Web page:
Visual Art Meets Maths / Computer Science
Recently our Auckland office had a new art installation on the wall of one of its meeting rooms. Being a technology company, it was quite apt to make it an array of dots that predictably spelt 'Intergen' in binary (albeit all-caps).
Here's what it looks like below:
What I noticed, being uppercase, was that the first three bits were always the same - which is in stark contrast to the pattern formed by the remaining bits. Also noticing that the art was eight bytes (forming a square grid) gave me an idea: Hilbert curves.
Rather than serialising the bits across each row from top to bottom, these bits could be serialised along the path of a Hilbert curve. So how do we construct this Hilbert curve?
A Hilbert curve is a fractal in similar vein to a Koch curve, but constructed in a way that 'fills space' instead of substituting a segment with a copy of the whole structure. What this means is that we define basic components, so for the Hilbert curve we'll have a Clockwise Spin and an Anticlockwise Spin component:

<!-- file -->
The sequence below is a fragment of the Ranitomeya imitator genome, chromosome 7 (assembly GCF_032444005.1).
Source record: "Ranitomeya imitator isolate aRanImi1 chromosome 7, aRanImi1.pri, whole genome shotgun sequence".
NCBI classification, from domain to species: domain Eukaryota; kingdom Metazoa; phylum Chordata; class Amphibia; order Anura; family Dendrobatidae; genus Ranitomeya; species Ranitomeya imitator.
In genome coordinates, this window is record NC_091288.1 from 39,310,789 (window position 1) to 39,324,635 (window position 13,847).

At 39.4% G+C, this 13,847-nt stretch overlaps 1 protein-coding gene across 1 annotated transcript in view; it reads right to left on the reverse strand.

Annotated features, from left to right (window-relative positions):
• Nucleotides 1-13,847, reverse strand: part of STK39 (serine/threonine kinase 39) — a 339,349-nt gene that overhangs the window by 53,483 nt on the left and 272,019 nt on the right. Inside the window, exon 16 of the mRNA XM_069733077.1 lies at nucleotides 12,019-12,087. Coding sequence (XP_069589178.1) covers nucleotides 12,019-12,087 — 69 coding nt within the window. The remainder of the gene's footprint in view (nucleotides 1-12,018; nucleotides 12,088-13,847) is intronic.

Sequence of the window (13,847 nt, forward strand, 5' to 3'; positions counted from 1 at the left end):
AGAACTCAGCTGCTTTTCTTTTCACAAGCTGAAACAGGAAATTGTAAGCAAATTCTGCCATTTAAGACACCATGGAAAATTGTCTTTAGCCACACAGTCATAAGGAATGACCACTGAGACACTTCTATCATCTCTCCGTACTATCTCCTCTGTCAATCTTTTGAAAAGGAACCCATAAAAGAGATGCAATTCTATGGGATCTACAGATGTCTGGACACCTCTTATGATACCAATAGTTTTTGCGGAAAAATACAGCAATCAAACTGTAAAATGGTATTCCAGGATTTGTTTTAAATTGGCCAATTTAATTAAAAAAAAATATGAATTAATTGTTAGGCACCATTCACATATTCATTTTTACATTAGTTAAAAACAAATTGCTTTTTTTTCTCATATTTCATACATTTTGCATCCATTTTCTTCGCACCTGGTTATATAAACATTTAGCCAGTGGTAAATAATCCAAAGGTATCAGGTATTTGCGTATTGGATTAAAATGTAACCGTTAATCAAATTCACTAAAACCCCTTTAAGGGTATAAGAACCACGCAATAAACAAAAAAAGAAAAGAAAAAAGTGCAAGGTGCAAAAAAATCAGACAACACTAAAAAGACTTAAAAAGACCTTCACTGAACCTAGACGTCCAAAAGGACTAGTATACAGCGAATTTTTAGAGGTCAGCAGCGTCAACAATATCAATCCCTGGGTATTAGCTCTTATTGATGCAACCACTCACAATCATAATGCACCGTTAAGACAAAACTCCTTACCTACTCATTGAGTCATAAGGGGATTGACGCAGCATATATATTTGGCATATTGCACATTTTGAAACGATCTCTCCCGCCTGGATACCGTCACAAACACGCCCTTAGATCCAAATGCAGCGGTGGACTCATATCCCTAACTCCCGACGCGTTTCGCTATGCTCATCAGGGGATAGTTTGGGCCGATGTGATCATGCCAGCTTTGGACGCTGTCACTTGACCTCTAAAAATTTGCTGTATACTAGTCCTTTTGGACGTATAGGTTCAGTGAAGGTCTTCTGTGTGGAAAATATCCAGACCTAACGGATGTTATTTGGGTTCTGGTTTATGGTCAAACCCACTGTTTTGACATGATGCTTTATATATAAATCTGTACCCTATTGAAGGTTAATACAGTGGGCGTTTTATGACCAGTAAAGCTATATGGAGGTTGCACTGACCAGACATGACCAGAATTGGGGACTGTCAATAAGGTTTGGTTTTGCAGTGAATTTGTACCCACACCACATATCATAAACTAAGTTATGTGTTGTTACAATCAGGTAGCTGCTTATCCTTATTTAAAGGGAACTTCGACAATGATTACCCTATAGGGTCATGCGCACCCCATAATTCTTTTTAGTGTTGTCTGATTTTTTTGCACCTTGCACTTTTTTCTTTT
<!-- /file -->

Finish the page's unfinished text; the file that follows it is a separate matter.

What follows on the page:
As you can see, a component would occupy one cell, i.e. one dot in the artwork representing one bit. Going to the next level (2nd-order, etc.) means that this cell is divided into four. Following the path according to the direction rotation means that the sub-components are defined in the order 1-0-0-1 (where 1 indicates the sub-component is different to the parent component type). Once a sub-component has been 'rendered', the next component to render is determined by the type of parent component.
For an 8x8 grid, we only need to do this to the 3rd-order, yielding the curve below. This starts with an Anticlockwise spin as the 1st-order curve, starting in the top-left corner. The three most-significant bits for each character form a different pattern, though it isn't so bold as the straight grid before.